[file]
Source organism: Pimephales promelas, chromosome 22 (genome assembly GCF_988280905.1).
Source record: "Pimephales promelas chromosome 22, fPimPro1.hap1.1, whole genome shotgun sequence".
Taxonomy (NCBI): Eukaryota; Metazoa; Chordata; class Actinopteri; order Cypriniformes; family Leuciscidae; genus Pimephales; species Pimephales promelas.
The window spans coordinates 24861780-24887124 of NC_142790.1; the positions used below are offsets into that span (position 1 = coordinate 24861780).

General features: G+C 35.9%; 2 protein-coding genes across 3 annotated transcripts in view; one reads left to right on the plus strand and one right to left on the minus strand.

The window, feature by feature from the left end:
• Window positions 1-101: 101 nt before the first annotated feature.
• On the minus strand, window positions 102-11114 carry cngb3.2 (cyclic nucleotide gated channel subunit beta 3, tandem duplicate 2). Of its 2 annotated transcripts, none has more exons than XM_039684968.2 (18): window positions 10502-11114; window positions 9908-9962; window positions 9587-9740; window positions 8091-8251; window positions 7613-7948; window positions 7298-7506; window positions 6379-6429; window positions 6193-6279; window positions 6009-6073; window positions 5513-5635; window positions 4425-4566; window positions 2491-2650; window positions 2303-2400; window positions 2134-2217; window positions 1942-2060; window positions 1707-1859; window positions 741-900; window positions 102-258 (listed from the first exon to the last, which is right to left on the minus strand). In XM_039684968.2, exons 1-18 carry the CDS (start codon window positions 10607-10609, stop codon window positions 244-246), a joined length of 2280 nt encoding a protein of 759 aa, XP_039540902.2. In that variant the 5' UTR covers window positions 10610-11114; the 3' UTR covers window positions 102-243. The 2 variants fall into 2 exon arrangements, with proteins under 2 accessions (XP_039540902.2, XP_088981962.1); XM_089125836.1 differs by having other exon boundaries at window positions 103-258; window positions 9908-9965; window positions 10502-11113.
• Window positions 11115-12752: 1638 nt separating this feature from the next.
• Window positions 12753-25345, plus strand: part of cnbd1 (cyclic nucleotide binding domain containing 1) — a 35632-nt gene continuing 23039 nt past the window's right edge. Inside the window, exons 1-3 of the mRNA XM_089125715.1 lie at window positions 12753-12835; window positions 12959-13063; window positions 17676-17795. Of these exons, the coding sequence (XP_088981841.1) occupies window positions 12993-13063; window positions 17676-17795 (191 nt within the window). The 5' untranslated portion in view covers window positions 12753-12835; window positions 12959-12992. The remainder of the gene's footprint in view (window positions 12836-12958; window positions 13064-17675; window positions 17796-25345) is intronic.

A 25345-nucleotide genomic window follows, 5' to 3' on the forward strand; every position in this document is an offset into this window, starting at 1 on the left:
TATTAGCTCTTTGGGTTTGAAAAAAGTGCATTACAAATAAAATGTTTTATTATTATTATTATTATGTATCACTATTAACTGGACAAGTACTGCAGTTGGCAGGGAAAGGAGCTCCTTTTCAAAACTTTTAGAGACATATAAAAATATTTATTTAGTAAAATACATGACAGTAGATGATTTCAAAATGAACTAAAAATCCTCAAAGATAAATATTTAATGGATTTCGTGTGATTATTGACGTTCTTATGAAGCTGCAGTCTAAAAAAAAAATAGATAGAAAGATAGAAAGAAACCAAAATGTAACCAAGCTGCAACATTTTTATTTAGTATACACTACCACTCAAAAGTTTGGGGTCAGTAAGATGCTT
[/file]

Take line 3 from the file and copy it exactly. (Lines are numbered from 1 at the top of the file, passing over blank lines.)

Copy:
Taxonomy (NCBI): Eukaryota; Metazoa; Chordata; class Actinopteri; order Cypriniformes; family Leuciscidae; genus Pimephales; species Pimephales promelas.